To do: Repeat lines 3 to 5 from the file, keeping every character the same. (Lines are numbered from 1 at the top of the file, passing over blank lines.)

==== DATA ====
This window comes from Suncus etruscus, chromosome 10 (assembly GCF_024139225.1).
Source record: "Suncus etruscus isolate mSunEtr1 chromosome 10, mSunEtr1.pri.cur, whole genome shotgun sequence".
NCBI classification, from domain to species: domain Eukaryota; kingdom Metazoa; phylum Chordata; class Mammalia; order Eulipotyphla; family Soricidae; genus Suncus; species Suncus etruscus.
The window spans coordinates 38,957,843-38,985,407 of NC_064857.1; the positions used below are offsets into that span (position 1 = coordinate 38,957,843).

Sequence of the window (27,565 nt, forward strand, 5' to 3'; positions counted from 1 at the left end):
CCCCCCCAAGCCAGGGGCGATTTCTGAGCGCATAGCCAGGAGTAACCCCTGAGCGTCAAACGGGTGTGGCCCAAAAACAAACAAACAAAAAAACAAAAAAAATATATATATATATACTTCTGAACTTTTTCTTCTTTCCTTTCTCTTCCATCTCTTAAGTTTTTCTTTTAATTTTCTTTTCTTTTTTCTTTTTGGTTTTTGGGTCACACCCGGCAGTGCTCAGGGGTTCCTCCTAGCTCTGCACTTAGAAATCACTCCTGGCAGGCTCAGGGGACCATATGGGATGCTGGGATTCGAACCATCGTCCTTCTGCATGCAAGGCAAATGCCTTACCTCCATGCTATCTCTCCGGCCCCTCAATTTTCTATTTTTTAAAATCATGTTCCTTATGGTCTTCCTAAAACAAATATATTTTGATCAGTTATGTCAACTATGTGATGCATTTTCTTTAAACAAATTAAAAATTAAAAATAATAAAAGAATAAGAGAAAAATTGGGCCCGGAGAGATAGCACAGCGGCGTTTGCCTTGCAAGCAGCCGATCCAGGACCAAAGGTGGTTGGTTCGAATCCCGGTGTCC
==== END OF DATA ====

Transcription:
NCBI classification, from domain to species: domain Eukaryota; kingdom Metazoa; phylum Chordata; class Mammalia; order Eulipotyphla; family Soricidae; genus Suncus; species Suncus etruscus.
The window spans coordinates 38,957,843-38,985,407 of NC_064857.1; the positions used below are offsets into that span (position 1 = coordinate 38,957,843).

Sequence of the window (27,565 nt, forward strand, 5' to 3'; positions counted from 1 at the left end):